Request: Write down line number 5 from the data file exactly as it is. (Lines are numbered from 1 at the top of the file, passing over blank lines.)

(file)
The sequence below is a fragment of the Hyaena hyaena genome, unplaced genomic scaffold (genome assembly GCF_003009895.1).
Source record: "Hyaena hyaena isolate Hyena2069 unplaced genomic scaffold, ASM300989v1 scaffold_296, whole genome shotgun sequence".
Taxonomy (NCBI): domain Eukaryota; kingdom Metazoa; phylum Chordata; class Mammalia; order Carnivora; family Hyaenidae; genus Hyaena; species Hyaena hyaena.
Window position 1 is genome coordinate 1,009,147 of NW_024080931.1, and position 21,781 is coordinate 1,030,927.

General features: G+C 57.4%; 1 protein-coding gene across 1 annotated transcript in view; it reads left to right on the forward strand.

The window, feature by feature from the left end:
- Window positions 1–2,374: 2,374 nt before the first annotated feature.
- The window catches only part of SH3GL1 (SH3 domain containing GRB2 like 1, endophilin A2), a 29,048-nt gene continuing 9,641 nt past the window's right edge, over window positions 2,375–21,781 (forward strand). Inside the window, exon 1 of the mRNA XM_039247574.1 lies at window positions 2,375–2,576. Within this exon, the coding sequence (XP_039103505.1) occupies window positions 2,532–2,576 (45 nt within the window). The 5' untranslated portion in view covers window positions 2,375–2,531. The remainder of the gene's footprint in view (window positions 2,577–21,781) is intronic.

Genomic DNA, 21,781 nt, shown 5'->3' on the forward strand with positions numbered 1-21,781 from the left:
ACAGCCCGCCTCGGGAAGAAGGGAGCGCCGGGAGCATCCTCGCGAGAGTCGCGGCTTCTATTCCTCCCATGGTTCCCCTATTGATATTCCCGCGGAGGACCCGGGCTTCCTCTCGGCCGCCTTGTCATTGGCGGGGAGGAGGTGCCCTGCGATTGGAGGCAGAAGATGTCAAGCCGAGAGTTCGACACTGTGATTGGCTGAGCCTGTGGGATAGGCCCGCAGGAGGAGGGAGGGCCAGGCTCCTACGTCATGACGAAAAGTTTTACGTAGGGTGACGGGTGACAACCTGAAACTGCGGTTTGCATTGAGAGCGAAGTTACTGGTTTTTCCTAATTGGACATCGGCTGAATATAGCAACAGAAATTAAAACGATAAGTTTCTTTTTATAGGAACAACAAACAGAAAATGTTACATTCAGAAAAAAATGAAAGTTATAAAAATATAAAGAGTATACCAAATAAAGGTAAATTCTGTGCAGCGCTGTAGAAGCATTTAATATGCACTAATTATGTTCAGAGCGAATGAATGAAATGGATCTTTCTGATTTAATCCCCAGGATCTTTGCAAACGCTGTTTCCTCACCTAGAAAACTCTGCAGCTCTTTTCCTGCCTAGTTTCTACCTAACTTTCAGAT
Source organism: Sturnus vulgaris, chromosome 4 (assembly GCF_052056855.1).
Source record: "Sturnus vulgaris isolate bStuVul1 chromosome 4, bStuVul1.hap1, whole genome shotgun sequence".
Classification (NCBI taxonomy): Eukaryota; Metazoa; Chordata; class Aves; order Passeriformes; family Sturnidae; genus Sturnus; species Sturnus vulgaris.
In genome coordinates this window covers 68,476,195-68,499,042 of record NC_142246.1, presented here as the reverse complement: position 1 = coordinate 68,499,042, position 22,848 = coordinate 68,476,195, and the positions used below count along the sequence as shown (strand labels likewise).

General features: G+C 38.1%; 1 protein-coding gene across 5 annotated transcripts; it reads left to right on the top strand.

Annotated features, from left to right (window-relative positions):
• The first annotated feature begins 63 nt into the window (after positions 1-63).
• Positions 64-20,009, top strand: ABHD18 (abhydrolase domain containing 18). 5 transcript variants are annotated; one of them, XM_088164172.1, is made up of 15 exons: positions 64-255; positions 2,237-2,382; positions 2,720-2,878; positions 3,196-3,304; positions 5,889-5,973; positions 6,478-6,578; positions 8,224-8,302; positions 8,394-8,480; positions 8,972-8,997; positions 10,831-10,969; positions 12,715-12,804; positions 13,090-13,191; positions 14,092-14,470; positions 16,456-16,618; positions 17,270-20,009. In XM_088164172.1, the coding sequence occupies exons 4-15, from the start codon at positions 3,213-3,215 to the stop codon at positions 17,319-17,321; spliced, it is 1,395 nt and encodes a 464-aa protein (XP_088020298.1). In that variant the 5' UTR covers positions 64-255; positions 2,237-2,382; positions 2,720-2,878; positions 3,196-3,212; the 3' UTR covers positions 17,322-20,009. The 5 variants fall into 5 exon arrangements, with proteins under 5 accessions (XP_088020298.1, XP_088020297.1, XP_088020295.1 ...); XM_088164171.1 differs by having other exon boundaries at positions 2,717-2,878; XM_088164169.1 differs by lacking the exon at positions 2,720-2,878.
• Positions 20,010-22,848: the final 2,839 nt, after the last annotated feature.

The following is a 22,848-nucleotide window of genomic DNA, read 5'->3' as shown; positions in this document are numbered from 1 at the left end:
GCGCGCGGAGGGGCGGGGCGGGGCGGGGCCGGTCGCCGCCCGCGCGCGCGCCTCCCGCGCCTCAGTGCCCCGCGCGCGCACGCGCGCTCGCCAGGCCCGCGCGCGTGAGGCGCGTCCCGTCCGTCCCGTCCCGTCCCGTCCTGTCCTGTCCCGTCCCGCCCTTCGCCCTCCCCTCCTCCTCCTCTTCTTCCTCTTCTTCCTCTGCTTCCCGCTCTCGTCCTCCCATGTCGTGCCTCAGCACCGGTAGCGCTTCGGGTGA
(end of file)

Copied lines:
General features: G+C 57.4%; 1 protein-coding gene across 1 annotated transcript in view; it reads left to right on the forward strand.